It’s Bitcoin’s Time to Shine

One of the first purchases ever made with bitcoin was pizza.

In 2009, an early user sent 10,000 coins to a friend who in exchange ordered him two Papa John’s pizzas.

Those same coins used to order pizza would be worth $27 million today.

Back then, the cryptocurrency community was tiny. There were no exchanges.

Today, around $2 billion worth of bitcoin is traded daily. That’s a higher volume than that of the SPDR Gold Trust (the most popular gold ETF), as recently noted by Bank of America.

You can spend bitcoin at an increasing number of places. But as I’ve mentioned before, that’s not the real purpose.

Bitcoin is digital gold. You hold it, and it appreciates in value over time as it spreads to more users.

Having Its Moment

The cards are lined up perfectly for bitcoin. Its primary competitors are all vulnerable to disruption.

For example:

  • Trust in the government is at an all-time low.
  • Stocks are expensive.
  • The government is printing fiat money like never before.
  • Precious metals have been flat.
  • Bond and CD yields are tiny.

Then there’s bitcoin, the best-performing asset ever, up 45,000X or so. It’s the only asset that can be easily sent around the world, safely stored on a USB stick in your pocket, and turned into cash almost anywhere.

Bitcoin is “mined” by very powerful specialized computers. It takes a lot of energy to do this cryptographic work (which helps secure the network). Bitcoin mining has become an industry, with hundreds of millions of dollars being spent on equipment and energy.

Bitcoin is also decentralized. It runs on hundreds of thousands of computers all over the world. That means you can’t shut it down. The network cannot be seized or easily blocked.

Bitcoin evolves over time. Changes to the software can be proposed by anyone and are voted on by bitcoin holders. Miners have significant influence as well.


Bitcoin’s biggest problem is that it can’t handle today’s transaction volume. The network’s jammed, so transactions can be slow, often taking hours to confirm.

Multiple fixes are in the works and are being fiercely debated by miners and owners.

But I’m not too worried about this. It’s in everyone’s best interest to fix the issues, and some of the smartest people in the world are working on these problems.

That’s another thing about bitcoin – it attracts math geeks, techies, libertarians and alternative investors. This is a good (and large) demographic for an asset to have.

Broadening the Base

Bitcoin’s base is expanding. It used to be hard to buy bitcoin, which restricted growth. Not today. It takes just a few minutes, and you can pay with a credit card or a debit from your bank.

In the coming days, we’ll have a detailed 10-page cryptocurrency report coming out. It has four specific coins I’m bullish on (one of which was up 25% yesterday).

All members of First Stage Investor will get access to it. My latest presentation, which includes the aforementioned cryptocurrency report AND four coin plays, will hit your inbox in the next week or so.

Click here to learn more…

What Happens if Bitcoin Goes Mainstream?

Over the last few years, two new investment opportunities of note have come online.

Both have the potential to rise in value more than anything else available to the general public… in history.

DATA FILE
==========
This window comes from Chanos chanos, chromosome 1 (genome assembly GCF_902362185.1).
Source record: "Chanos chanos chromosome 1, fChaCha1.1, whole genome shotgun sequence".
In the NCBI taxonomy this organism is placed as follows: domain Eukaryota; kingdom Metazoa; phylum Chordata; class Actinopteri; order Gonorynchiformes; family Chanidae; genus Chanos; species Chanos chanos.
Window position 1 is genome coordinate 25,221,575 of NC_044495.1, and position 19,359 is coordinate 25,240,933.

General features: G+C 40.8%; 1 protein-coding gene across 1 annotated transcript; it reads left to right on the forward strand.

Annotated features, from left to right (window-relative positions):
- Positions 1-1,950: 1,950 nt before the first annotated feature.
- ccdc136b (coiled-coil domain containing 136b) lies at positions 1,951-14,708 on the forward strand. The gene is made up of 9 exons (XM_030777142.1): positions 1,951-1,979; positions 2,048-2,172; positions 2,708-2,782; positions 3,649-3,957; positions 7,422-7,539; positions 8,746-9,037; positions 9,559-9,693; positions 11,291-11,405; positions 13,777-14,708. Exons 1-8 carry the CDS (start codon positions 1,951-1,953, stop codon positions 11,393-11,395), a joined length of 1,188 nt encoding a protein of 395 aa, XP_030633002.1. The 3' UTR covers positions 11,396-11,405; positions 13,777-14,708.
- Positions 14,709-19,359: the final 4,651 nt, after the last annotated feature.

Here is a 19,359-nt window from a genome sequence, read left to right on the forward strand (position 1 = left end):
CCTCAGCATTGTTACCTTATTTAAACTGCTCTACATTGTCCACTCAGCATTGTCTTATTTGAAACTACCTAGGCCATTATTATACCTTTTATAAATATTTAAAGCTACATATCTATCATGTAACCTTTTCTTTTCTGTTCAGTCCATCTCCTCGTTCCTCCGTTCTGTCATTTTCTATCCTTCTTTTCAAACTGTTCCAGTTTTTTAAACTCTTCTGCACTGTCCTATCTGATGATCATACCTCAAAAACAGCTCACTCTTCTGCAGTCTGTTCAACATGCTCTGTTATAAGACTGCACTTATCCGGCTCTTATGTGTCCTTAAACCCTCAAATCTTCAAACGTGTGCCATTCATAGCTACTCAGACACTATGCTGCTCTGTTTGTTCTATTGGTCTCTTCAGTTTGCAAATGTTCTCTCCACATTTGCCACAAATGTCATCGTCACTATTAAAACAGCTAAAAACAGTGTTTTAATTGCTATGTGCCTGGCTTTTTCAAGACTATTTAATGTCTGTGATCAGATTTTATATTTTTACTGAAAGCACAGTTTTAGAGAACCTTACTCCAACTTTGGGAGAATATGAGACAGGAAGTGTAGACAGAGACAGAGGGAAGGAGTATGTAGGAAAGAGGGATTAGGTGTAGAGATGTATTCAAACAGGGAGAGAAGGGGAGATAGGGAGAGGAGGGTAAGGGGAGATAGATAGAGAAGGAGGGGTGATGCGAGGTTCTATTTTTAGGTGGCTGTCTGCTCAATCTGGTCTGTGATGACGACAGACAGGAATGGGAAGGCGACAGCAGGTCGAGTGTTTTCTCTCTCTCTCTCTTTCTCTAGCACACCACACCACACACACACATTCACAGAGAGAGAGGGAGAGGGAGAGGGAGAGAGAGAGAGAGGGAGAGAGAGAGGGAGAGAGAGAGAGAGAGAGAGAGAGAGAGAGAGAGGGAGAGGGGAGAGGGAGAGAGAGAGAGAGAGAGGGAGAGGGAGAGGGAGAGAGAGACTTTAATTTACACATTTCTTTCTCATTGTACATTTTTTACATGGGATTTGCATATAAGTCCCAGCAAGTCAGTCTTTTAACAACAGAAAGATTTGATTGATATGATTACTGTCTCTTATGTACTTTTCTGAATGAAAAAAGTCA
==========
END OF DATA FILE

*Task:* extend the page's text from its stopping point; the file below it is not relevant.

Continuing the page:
The first is private startup equity (equity crowdfunding). This gives everyone the chance to invest very early in companies that are small enough to grow 100 times – or more.

The second is digital currencies (bitcoin and others). And that’s what we’re going to talk about today.

Specifically, we’re going to explore what would happen if bitcoin went mainstream.

As is the case with most new disruptive technologies, the world’s never seen anything quite like crypto. There’s still quite a bit of skepticism to overcome.

Bitcoin is still in the very early adopter phase, which means it still has quite a ways to go, assuming we’re headed for mainstream adoption.

To get an idea of what “going mainstream” looks like, here’s a chart showing the rate at which consumers adopted various new technologies.

You’ll notice that each curve is roughly S-shaped, and that over time, adoption grows faster. For example, it took around 35 years for the refrigerator to reach complete adoption, while it only took around 15 years for the cellphone.

With bitcoin and cryptocurrencies, we’re in the first inning. Perhaps 1% of Americans own any at all. Crypto adoption today is where cellphone adoption was in 1992.

Cryptocurrencies are high-risk, high-reward assets. As such, they should make up only a small percentage of your overall portfolio.

It’s not a sure thing it’ll hit mainstream adoption. But it’s looking more likely every day.

Because as more people make money off bitcoin, more of their friends hear about it. More people get interested and eventually become comfortable enough to invest.

This is bitcoin’s secret to viral organic adoption. And unless a black swan event happens, it will continue doing its thing.

What’s the Price?

Let’s say 1% of Americans own bitcoin today – roughly 3 million people. How will the price look as the other 318 million buy?

And let’s not forget that bitcoin is huge in Asia, Europe and South America. And it’s getting more popular in Africa too.

There are only 21 million bitcoins that can exist. Fifteen million already exist today, and the rest will be mined over the coming decades.

It’s not a lot of coins to go around, is it?

Each coin costs around $2,600 today. If bitcoin goes mainstream, the price will go orders of magnitude higher.

The volatility will be extreme at times. But progress marches on. Every day it gets easier and safer to buy bitcoin, and consumers have more options to choose from.

So if you think you’ve missed out on bitcoin, look a little further into the future.